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Should a country be more inclined or less inclined to join a currency union (common currency) under the following events:

a) Increase in the size and frequency of AD shocks to the economy.

b) Increase in the size and frequency of money demand shocks to the economy.

c) Increase in the cultural similarities between the country and the country or region it is joining.

d) Decrease in capital mobility restrictions combined with an increase in immigration restrictions.

In case a, I feel as though it depends on whether or not the AD shocks are similar between the joining regions; if they are, then they would be more inclined, but if they're not, then otherwise.

In case b, I think the country would be less inclined since they would have less control over monetary policy.

In case c, I would say more inclined because it would encourage labor movement.

Finally, in case d, I would say less inclined because, although capital would flow freely, a decrease in labor flows would be worse.

What are your thoughts on these four cases?

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a) Increase in the size and frequency of AD shocks to the economy.>

More inclined would encourage more demand from other regional countries, which in turn supports the shortage of domestics demand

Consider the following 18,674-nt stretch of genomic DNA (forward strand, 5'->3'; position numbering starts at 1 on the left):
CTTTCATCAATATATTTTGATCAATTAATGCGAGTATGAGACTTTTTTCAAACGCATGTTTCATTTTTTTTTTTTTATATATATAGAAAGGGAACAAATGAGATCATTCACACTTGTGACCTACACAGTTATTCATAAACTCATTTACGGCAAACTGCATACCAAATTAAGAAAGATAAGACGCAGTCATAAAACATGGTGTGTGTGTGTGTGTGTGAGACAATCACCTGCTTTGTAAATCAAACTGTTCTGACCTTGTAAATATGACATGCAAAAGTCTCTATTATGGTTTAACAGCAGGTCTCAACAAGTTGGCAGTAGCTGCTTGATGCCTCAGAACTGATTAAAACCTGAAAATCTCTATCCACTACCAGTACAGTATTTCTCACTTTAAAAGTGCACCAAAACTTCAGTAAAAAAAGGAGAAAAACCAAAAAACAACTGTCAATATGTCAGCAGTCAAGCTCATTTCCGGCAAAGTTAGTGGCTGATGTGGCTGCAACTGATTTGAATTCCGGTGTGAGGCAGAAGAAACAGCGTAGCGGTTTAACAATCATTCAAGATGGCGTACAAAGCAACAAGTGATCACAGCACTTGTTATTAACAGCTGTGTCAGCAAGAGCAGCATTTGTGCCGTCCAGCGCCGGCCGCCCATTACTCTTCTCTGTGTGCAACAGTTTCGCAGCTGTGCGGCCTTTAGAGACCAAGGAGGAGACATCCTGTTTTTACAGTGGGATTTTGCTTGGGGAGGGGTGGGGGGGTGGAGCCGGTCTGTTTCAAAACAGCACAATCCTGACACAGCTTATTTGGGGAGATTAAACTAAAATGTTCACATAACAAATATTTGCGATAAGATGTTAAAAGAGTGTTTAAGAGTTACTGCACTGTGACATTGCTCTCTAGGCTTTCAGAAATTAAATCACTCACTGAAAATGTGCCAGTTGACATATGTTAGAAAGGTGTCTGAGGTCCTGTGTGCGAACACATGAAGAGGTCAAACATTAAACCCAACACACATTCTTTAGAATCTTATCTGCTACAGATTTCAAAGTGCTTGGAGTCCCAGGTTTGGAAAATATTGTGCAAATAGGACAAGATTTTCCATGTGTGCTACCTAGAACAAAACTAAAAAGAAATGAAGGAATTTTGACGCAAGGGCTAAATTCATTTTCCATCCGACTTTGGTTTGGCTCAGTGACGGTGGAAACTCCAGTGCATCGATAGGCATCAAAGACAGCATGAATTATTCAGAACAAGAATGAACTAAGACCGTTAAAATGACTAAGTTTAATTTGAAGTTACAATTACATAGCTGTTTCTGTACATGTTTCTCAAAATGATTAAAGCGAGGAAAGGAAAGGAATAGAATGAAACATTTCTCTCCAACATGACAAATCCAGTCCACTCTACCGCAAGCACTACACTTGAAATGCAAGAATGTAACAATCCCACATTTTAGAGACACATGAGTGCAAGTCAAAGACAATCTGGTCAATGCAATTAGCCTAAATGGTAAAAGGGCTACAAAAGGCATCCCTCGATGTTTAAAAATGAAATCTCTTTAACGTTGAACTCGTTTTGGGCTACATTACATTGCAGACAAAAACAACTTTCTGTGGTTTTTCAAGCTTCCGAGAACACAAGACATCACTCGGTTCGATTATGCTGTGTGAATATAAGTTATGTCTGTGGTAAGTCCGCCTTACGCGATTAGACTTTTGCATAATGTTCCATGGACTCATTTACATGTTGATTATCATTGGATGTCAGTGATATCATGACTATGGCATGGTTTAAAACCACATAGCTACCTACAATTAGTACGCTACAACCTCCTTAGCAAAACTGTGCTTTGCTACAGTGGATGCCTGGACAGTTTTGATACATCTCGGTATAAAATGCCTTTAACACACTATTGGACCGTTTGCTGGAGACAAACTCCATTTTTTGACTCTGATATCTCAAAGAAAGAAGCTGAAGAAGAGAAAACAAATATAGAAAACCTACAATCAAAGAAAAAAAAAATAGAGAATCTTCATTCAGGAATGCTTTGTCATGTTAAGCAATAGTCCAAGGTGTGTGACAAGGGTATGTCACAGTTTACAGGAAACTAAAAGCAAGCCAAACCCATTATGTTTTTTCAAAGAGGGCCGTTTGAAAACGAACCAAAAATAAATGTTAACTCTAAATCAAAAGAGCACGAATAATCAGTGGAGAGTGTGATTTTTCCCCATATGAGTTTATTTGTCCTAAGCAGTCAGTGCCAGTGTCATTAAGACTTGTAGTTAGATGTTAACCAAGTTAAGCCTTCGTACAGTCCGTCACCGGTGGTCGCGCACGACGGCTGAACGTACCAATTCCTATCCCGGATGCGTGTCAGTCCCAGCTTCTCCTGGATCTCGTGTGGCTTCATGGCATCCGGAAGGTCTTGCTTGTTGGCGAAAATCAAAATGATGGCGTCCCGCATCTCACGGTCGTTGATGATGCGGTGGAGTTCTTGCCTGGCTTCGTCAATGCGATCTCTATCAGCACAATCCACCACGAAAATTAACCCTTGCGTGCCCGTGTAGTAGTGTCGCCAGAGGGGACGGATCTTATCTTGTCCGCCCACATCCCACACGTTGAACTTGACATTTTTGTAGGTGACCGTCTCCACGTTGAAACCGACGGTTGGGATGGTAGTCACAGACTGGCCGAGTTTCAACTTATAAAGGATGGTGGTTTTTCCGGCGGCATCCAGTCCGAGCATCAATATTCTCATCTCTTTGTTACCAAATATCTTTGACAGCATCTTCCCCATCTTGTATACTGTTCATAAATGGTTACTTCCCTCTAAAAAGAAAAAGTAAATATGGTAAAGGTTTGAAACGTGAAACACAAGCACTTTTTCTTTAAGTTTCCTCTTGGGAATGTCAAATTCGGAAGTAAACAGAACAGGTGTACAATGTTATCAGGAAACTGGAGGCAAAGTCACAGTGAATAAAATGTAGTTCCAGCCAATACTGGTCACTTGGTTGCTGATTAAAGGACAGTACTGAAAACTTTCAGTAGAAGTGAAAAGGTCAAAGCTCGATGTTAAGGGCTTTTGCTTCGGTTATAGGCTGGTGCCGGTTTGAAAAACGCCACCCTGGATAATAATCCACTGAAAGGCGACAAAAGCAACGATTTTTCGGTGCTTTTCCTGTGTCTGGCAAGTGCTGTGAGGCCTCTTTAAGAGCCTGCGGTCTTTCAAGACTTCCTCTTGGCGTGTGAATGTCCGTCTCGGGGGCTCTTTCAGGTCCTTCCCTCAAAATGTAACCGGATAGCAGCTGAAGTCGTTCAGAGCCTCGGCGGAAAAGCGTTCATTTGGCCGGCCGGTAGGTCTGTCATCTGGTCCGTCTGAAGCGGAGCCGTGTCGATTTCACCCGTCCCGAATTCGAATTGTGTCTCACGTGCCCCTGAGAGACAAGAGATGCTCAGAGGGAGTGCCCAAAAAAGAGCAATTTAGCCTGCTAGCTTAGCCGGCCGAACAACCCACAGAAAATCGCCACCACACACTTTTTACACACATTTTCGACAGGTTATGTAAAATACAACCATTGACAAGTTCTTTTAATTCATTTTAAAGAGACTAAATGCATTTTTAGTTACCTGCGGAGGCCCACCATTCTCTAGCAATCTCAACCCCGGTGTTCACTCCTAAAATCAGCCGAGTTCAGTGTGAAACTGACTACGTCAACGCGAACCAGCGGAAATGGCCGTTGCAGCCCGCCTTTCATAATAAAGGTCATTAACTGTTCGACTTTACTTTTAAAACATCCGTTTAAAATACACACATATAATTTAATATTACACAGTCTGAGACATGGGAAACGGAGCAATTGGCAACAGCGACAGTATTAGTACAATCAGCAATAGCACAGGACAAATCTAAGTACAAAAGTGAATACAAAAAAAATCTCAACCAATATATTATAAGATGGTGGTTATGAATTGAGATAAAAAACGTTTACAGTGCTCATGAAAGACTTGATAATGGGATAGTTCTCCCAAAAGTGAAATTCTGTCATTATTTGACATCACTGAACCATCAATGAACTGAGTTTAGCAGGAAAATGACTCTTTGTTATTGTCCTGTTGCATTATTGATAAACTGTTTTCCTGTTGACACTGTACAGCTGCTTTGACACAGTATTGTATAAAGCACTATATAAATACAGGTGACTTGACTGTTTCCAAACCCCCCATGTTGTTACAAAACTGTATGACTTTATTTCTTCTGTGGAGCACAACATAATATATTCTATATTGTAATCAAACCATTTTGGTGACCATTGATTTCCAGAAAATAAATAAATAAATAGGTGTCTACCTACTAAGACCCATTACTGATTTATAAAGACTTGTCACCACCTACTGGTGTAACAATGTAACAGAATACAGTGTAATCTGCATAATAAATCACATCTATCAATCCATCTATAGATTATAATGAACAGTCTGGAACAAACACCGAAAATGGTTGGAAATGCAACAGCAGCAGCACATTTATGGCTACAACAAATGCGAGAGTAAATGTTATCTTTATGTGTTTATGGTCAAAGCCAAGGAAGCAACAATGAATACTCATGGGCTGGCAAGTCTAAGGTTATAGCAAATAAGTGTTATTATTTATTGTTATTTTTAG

b) Increase in the size and frequency of money demand shocks to the economy.>

Less inclined would be better since independent currency regime provides local goverment (ie. the central/state bank) more flexibility in controling supply and demand money in order to deal with money demand shocks

c) Increase in the cultural similarities between the country and the country or region it is joining.>

More inclined should be a great idea in this case as countries in that region could exchange labor and goods at lower relative cost compared to remain local currency regime

d) Decrease in capital mobility restrictions combined with an increase in immigration restrictions.>

More inclined to common currency is my answer. Common currency is not the same as establishing an OCA (Optimal Currency Area) so immigration is a less-crucial criteria than capital mobility in considering a decision of commmon currency.

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I think you are right about case a. However, given that there is no information about the similarity of the shocks across countries, we might answer "less inclined" as monetary policy becomes more important with larger and more frequent AD shocks.

For similar reasons, I would answer less inclined for case b, as you mentioned.

Case c is definitely more inclined, as labor movement can be increased. Here again you are correct.

Case d is very ambiguous. I do not think you can answer less or more inclined. One factor makes the country more inclined, while the other makes it less so. There is no reason to say capital movements are more or less important than labor movement.

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